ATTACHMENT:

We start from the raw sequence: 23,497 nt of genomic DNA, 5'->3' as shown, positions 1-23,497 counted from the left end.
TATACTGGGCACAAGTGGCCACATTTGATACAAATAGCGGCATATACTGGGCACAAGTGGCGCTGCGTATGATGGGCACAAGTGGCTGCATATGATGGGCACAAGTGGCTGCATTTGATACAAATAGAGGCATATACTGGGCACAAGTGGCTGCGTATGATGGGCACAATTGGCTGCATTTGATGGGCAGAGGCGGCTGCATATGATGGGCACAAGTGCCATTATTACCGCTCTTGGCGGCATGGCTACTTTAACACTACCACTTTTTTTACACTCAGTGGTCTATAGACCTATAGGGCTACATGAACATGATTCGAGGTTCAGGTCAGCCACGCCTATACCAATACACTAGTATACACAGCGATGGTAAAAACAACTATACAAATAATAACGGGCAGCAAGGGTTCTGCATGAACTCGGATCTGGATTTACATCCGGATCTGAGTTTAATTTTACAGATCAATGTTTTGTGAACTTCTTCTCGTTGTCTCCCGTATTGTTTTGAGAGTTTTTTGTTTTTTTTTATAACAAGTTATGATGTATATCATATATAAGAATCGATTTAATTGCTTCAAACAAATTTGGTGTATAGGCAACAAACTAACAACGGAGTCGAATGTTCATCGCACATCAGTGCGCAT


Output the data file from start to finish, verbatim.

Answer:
We start from the raw sequence: 23,497 nt of genomic DNA, 5'->3' as shown, positions 1-23,497 counted from the left end.
TATACTGGGCACAAGTGGCCACATTTGATACAAATAGCGGCATATACTGGGCACAAGTGGCGCTGCGTATGATGGGCACAAGTGGCTGCATATGATGGGCACAAGTGGCTGCATTTGATACAAATAGAGGCATATACTGGGCACAAGTGGCTGCGTATGATGGGCACAATTGGCTGCATTTGATGGGCAGAGGCGGCTGCATATGATGGGCACAAGTGCCATTATTACCGCTCTTGGCGGCATGGCTACTTTAACACTACCACTTTTTTTACACTCAGTGGTCTATAGACCTATAGGGCTACATGAACATGATTCGAGGTTCAGGTCAGCCACGCCTATACCAATACACTAGTATACACAGCGATGGTAAAAACAACTATACAAATAATAACGGGCAGCAAGGGTTCTGCATGAACTCGGATCTGGATTTACATCCGGATCTGAGTTTAATTTTACAGATCAATGTTTTGTGAACTTCTTCTCGTTGTCTCCCGTATTGTTTTGAGAGTTTTTTGTTTTTTTTTATAACAAGTTATGATGTATATCATATATAAGAATCGATTTAATTGCTTCAAACAAATTTGGTGTATAGGCAACAAACTAACAACGGAGTCGAATGTTCATCGCACATCAGTGCGCAT